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When to Invest in Your Writing Career

By Carol Alwood

Writers have far too many decisions to make.

I’m not saying we’re the only professionals bogged down by options and the pressing need for results. Other professions have too many choices to make too. Besides being a writer, I’m an elementary school teacher. They say teachers make 1,500 decisions in a day. This turns out to be four decisions per minute.

But what about writers? Not only do we create worlds from scratch, but we have our ever- squirming story plots to tame. Beyond story creation, we have to decide when and how to publish. Sometimes it seems like the questions are endless. We wonder things like…

  • Should I pursue traditional or self-publishing?
  • Which Amazon keywords will get my books in front of readers?
  • Which social media apps should I use?
  • Should I design my book cover?
  • Who should edit my book?
  • Should I write a novella?
  • Is anybody reading my blog?

The questions could go on for pages.

What writers need is a filter to decide if an investment is worth the time and resources. The next time you have a choice to make, try asking the following four questions to guide you toward an answer.

  1. Have others had success with it?

 I love Yelp. I read customer reviews to choose the best restaurants, schools, malls, and even dentists. My latest quandary is whether I should invest in KDP Rocket. It seems like a fantastic tool for knowing how to get my book noticed on Amazon, but will it work for me? The reviews so far are great, so if the next three questions are a yes, I may spend the $95 on it.

  1. Do I have the time for it?

We can too easily get sucked into the shopping vortex for writers. Books, software, and memberships vie for our attention at every turn. But buying something and using it to its full potential are two different things. I have bought books and tools I never ended up using. Instead of wasting time and money, think carefully about whether you’ll use that tool before you buy it.

  1. Will I learn from it?

There’s a prayer that reminds me while I’m fiercely passionate about becoming a full-time published author, God is in control. My prayer is, “God, give me the next step on this journey.” That’s it. I don’t want him to give me a free pass all the way to the front of the line because if he did, I may not be ready. All I want is the next step. He has been faithful to provide each step so far, and I believe he will continue until my final day. All I want is to learn and move forward. Does the thing you are considering have the potential to teach you? Then it may be worth it.

  1. Will it bless others?

While a writing career can feel like a selfish endeavor, writers of Christian fiction ultimately have others in mind. We care about our readers, families, and friends. We long for hearts to turn toward Jesus. Pray about it. If you still feel you and others will benefit, then do it.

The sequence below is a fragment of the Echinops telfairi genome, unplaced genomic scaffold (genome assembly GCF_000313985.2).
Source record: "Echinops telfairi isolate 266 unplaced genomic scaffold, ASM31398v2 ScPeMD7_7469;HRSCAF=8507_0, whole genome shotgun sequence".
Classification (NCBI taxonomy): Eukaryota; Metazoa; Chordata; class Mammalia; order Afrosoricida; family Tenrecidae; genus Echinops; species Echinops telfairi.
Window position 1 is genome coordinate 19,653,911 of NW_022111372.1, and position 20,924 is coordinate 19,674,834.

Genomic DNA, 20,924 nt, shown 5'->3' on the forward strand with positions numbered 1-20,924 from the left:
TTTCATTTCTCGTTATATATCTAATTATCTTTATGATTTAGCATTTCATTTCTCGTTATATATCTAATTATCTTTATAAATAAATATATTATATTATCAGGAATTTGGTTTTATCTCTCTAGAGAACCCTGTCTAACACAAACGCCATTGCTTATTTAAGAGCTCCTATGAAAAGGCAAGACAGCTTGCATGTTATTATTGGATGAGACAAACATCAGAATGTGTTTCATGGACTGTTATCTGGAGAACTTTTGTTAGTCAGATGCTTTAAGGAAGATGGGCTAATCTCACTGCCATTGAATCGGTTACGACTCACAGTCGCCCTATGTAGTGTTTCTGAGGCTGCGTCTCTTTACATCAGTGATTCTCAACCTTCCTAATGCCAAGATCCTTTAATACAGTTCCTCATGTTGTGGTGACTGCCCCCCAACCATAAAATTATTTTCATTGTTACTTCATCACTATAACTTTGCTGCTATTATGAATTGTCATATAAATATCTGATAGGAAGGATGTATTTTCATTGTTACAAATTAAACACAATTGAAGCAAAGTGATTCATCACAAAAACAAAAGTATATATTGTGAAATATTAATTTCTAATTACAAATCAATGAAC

I hope these questions will serve as a filter for future writing decisions. But no matter what choices you make, the great news is Jesus has already invested everything in you. He paid the price and is pleased with you. He has a perfect, finished plan. You can rest in that precious knowledge.

When to invest in your writing career. @AlwoodCarol suggests four questions to ask yourself before you spend the time or money. #ACFWBlogs #amwriting #writingcommunity #christianfiction Click To Tweet

Carol Alwood writes young adult Christian fiction with a supernatural twist. She’s a pastor’s wife and has two teenage daughters. She will teach at SoCal Christian Writers’ Conference in June 2019 on how to use backstory to write deep character journeys.

 

 

 

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3 Responses to When to Invest in Your Writing Career

  1. Dave Chesson says:

    I’m biased, but I think Rocket is 😉 Great article btw!

  2. Should I part with earthly treasure
    to ensure my words won’t rust?
    Or is temptation measure
    of my sad unwilling trust?
    I’m led to a severity
    of leaving all with God,
    but part of me’s temerity
    to point out what is odd.
    Jesus used the tools at hand
    to amplify the Love He brought
    by preaching from boat to land…
    a mere detail, or so I thought.
    The Message outweighed God as Man
    and its delivery was the plan.

  3. Dear Carol,

    This is one of the best posts I have read recently. Definitely a keeper. Thank you so much!

    Blessings,

    MaryAnn Diorio